Wild Secrets – Coastal Adventure After April Rains
By Richard Zembal, natural resources director for the Orange County Water District
Practicing field biology means time in the field. What one gets by reading, conversing, and study is important but it is only a small piece of the practice. It has always been a struggle, balancing the field and the office, but an understandable dilemma. Specialized trades must be practiced to develop and maintain one’s working knowledge but one must also author, review, sign, meet, collaborate, etc.
An outing is planned with purpose, accompanied by anticipation, expectation, and sleep-interrupting anxiety; it is executed adaptively with observation, interpretation, and documentation. The findings add to a growing database, prove or dispel theories, and lead to theory modification, additional scrutiny, and sometimes a new paradigm.
In the struggle to maintain or expand expertise, I spent a recent day off in a coastal wetland in San Diego, assisting with surveys of the wetland birds. The expertise developed during such exercises is “practice” for what we do with those same wetland birds as field biologists at the Orange County Water District.
Many of these kinds of bird are reclusive and documented by their vocalizations more than sightings. A bird’s call can yield more information than just a sighting, if the call, for example, is associated with territoriality and breeding. It takes regular practice to learn and remember all the calls of all the birds and exercise that expertise so that the mental muscle doesn’t turn to flab.
The particular lagoon I visited is undergoing restoration. I walked miles of trail that day, and my focus remained upon the secretive birds of the wetland but this tale is more about encounters along the way and the random musings those conjured.
Wildflowers were in abundant bloom that late April day, following the unusually heavy spring rains of 2020. There were golden sun cups; purple-ribbed blue-eyed grass; blue caterpillar flower, lupines, and wild Canterbury bells; red Indian paint brush, Scrophularia, and fuchsia-flowered gooseberry; and white popcorn flowers and wild cucumber. The complex floral patchwork displayed as a rainbow carpet.
Among the wildflowers was a small stand of coast barrel cactus, a rare San Diego County endemic that I had never observed in this wetland before. Then, looking towards the coastal dunes, I saw fields of yellow dune primroses. Our beach dunes were once covered in spring wild flowers but one common shrub has spikey fruits and bare feet are no match.
The remarkably heavy, abundant rains washed away soil and uncovered some of nature’s animal treasures as well. A rare find that April day was a woven tube with D-shaped lid still attached. A colony of California trapdoor spiders had been exposed by runoff, their tubular chambers left suspended above ground surface and a few had broken off. Their dwellings are woven silk inside, clay-lined outside and about ¾ inches in diameter, perhaps 8 inches deep. The lid is usually closed, unless the female occupant is watching for a passing, meal-sized arthropod; then, a couple of spider legs hold the lid open, a mere slit, vigilant hunter inside, ready to pounce.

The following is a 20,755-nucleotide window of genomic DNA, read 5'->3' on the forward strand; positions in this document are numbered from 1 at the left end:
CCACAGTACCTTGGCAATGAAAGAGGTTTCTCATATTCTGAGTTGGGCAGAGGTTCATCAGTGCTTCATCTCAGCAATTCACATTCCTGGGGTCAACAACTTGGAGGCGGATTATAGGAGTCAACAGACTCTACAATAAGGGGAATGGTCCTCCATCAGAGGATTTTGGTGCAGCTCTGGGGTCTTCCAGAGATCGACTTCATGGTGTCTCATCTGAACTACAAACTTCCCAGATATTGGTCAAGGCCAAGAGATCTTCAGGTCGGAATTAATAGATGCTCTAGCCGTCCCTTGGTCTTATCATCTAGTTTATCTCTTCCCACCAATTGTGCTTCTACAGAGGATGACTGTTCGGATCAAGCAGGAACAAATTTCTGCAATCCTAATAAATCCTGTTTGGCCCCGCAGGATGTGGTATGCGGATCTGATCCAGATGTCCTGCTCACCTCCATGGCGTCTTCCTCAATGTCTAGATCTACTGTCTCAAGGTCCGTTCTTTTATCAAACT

Trapdoor spiders look like small tarantulas, but nearly hairless; glossy black but with a brown abdomen. They are dug up and eaten themselves by a variety of small mammals and are attacked by tarantula hawks, a colorful, large wasp that stings to paralyze them, lays a single egg upon them, and leaves them to be consumed slowly by the larval wasp. These spiders don’t particularly like being handled, are not prone to biting but apparently the bite is a bit painful, although not otherwise injurious.
Heavy late rains can wreak havoc with nesting birds. Some birds could be sitting on eggs during the warm spring breeding cycle when a late storm hits, plummeting temperatures with cold drenching rains and torrent-driven winds. Many early nests likely didn’t make it this season. A greater number of small white eggs from local birds could be seen lying about randomly. I generally suspect most to be mourning dove eggs.
Their nests are avian embarrassments, comprised of a scant number of barely interwoven twigs placed wherever. More often than not, the eggs are visible through their minimalist nests, yet these doves are typically successful breeders and nesters. They nest across the U.S.; build nests almost anywhere, even in hanging baskets on front porches; lay only two eggs but take meticulous care of those youngsters until they fledge; and they eat only seeds, producing crop milk that is fed to the nestlings.
Odd weather affects both resident birds like the mourning dove and migratory birds that nest here annually. Of the latter, the endangered California Least Tern, a summer resident, nests only on open sandy beaches on the coast well north of their wintering range.
But I wondered most about the California resident I heard announcing ownership of a coastal breeding plot, likely after having nested once this season already in the desert. The Phainopepla is an iconic Southwesterner, tied intimately to desert mistletoe berries and the supporting mesquite stands. But, after early breeding is complete in the desert, they fly off to the coast to breed again in summer. It was only late April when I saw them on the coast; was the desert round of breeding a bust in 2020 due to unusually heavy, late rains?
These incidental observations had little to do with my primary purpose on that late April day; they just happened along the way. What a great field day! I am recharged and only wish that you could have been there to share it with me.
This wildlife article was written by Richard Zembal, natural resources director for the Orange County Water District (OCWD). OCWD’s award-winning environmental programs benefit both nature and water supplies.